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making fuel proof decals

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Old 02-24-2006, 11:40 AM
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iamrandy
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Default making fuel proof decals

Hello,

I wish to make some of these, using colors from a printer. I have no idea how; what to buy, how to make these fuel proof. Can anyone tell me where I can research this, or what has worked for you?
Thank You
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Old 02-24-2006, 12:14 PM
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kahn41
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Default RE: making fuel proof decals

Search the internet under water slide decal paper... Print let dry. then spray top flite clear coat. Let dry again then use...
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Old 02-24-2006, 12:28 PM
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Default RE: making fuel proof decals

Another product that works really well to fuel proof your decals with it clear fingernail polish. Print your decals, apply them to your plane, and then paint a layer of polish over them to fuelproof them. It works great.

Hope this helps

Ken
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Old 02-24-2006, 01:14 PM
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Default RE: making fuel proof decals

I also used clear finger nail polish. At least on my smaller decals. On the larger decals i put it in my airbrush. Works very nice, but can be a pain to clean up though.
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Old 02-24-2006, 01:22 PM
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RCKen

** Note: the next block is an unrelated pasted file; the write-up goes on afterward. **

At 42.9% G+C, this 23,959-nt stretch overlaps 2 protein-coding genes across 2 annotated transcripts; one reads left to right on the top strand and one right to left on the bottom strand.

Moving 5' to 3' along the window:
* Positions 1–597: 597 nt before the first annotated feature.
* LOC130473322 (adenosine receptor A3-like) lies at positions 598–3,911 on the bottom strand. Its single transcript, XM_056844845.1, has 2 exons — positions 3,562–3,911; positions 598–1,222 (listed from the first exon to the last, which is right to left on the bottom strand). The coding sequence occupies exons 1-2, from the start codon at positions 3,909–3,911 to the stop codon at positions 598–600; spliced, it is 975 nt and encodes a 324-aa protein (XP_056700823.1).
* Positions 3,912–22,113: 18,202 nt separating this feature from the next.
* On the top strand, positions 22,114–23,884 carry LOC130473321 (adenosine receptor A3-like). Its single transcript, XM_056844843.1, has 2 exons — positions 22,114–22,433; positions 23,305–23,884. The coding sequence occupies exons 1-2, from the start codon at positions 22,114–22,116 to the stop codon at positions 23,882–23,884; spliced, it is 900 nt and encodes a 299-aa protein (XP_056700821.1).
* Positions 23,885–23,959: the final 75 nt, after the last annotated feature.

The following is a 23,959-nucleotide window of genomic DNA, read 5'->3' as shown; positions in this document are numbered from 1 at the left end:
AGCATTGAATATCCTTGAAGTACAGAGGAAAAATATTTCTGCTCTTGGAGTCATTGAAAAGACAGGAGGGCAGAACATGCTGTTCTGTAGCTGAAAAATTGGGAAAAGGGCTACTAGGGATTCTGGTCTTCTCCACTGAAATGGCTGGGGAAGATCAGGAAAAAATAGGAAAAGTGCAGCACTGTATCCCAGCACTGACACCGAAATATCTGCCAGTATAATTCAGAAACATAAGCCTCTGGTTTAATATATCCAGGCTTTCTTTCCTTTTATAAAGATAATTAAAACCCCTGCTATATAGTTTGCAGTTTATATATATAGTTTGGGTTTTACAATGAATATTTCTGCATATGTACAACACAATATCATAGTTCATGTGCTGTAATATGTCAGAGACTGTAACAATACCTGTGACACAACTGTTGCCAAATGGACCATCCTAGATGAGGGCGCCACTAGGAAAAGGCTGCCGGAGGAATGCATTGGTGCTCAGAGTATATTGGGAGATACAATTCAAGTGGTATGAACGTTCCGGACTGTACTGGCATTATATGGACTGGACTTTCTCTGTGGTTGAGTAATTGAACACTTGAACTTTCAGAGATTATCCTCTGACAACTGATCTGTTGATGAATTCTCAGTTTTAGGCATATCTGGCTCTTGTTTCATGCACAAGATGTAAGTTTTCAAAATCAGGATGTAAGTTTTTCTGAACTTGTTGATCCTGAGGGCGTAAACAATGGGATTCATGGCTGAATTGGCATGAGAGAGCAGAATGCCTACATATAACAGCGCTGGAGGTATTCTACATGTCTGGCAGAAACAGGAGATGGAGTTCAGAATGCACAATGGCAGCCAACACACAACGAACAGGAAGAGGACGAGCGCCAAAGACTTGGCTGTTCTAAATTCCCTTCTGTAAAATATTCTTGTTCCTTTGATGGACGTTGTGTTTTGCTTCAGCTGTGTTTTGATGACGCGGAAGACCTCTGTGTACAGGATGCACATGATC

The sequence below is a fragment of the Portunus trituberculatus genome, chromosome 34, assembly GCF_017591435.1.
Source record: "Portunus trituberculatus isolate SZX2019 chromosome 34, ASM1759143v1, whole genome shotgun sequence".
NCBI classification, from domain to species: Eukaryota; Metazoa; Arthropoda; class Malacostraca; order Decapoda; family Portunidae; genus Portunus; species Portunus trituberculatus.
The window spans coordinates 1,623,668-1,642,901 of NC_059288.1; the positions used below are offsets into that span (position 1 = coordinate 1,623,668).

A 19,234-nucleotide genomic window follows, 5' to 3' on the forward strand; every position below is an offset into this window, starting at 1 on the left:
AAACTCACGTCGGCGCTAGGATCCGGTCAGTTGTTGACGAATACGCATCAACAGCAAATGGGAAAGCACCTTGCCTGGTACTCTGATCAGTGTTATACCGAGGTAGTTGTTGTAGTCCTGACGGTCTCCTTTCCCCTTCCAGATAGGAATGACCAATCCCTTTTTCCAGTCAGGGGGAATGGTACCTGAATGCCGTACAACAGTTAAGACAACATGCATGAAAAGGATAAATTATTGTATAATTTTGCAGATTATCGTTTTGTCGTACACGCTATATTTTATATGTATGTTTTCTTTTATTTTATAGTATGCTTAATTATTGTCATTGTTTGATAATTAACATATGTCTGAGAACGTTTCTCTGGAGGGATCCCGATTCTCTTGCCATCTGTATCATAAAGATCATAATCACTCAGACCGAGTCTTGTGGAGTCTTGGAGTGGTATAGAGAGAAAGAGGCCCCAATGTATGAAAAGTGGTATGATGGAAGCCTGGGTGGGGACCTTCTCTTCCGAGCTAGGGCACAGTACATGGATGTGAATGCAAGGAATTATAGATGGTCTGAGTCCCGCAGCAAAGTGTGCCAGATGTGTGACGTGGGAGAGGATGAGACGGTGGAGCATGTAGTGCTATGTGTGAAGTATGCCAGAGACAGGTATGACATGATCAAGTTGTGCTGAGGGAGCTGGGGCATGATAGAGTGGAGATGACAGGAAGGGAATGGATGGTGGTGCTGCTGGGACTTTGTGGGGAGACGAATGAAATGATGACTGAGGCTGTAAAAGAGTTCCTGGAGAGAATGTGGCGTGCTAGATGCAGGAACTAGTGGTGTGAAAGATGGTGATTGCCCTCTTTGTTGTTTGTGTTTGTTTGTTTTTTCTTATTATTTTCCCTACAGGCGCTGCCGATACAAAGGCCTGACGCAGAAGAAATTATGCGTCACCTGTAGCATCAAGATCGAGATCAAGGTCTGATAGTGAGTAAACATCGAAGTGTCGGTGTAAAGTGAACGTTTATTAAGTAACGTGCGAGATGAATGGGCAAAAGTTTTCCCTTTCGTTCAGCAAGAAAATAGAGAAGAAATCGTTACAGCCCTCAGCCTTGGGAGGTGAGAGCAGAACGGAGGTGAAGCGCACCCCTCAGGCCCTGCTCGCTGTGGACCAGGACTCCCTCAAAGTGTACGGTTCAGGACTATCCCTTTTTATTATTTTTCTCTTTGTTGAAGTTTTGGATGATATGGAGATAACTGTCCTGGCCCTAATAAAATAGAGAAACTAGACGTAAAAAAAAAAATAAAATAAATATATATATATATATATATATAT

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Default RE: making fuel proof decals


ORIGINAL: rcfury

I also used clear finger nail polish. At least on my smaller decals. On the larger decals i put it in my airbrush. Works very nice, but can be a pain to clean up though.
Hmmmm, I've never tried it in my airbrush. What do you use to thin it with???

Ken
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Old 02-24-2006, 01:47 PM
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Default RE: making fuel proof decals

I print whatever on Avery 8 1/2 x 11 full sheet label paper (05165). Cover the image with clear packing tape before cutting it out. After it's stuck in place I seal the edge with ca. This method won't give you a first rate decal but if you aren't too fussy try it...it's cheap and easy.
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Old 02-26-2006, 10:17 PM
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Default RE: making fuel proof decals

Bent, I have a question about your method. Instead of the clear tape --- will clear Ultracoat / Monocoat work as well?
Then seal the edges with something clear fuel proof.
Lots of times when using Monocoat you can use Windex to activate the adhesive and it works great.